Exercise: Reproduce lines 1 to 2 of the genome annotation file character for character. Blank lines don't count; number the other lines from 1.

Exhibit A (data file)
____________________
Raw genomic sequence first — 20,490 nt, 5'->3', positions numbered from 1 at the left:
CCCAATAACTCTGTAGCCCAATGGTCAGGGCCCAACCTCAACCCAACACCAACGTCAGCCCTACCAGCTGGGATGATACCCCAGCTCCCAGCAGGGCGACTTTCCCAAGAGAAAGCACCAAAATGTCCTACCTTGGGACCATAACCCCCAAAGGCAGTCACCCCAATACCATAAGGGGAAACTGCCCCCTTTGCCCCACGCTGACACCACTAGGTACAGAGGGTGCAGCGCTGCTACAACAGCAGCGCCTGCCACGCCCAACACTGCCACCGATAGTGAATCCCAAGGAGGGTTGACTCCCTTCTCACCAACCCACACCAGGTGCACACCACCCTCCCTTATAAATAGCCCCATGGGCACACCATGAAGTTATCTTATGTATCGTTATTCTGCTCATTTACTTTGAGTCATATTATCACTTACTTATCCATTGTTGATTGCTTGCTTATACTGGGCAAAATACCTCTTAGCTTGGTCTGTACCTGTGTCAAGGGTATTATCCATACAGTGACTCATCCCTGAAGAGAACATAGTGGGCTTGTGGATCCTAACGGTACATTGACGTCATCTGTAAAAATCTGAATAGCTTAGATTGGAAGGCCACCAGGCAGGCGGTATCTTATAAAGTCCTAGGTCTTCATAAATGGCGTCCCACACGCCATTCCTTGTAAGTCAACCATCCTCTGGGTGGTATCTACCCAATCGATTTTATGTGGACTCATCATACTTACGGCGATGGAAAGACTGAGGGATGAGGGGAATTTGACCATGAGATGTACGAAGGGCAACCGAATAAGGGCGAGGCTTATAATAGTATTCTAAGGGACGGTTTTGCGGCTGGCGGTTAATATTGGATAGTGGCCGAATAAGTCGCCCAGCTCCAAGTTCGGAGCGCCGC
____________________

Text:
Raw genomic sequence first — 20,490 nt, 5'->3', positions numbered from 1 at the left:
CCCAATAACTCTGTAGCCCAATGGTCAGGGCCCAACCTCAACCCAACACCAACGTCAGCCCTACCAGCTGGGATGATACCCCAGCTCCCAGCAGGGCGACTTTCCCAAGAGAAAGCACCAAAATGTCCTACCTTGGGACCATAACCCCCAAAGGCAGTCACCCCAATACCATAAGGGGAAACTGCCCCCTTTGCCCCACGCTGACACCACTAGGTACAGAGGGTGCAGCGCTGCTACAACAGCAGCGCCTGCCACGCCCAACACTGCCACCGATAGTGAATCCCAAGGAGGGTTGACTCCCTTCTCACCAACCCACACCAGGTGCACACCACCCTCCCTTATAAATAGCCCCATGGGCACACCATGAAGTTATCTTATGTATCGTTATTCTGCTCATTTACTTTGAGTCATATTATCACTTACTTATCCATTGTTGATTGCTTGCTTATACTGGGCAAAATACCTCTTAGCTTGGTCTGTACCTGTGTCAAGGGTATTATCCATACAGTGACTCATCCCTGAAGAGAACATAGTGGGCTTGTGGATCCTAACGGTACATTGACGTCATCTGTAAAAATCTGAATAGCTTAGATTGGAAGGCCACCAGGCAGGCGGTATCTTATAAAGTCCTAGGTCTTCATAAATGGCGTCCCACACGCCATTCCTTGTAAGTCAACCATCCTCTGGGTGGTATCTACCCAATCGATTTTATGTGGACTCATCATACTTACGGCGATGGAAAGACTGAGGGATGAGGGGAATTTGACCATGAGATGTACGAAGGGCAACCGAATAAGGGCGAGGCTTATAATAGTATTCTAAGGGACGGTTTTGCGGCTGGCGGTTAATATTGGATAGTGGCCGAATAAGTCGCCCAGCTCCAAGTTCGGAGCGCCGC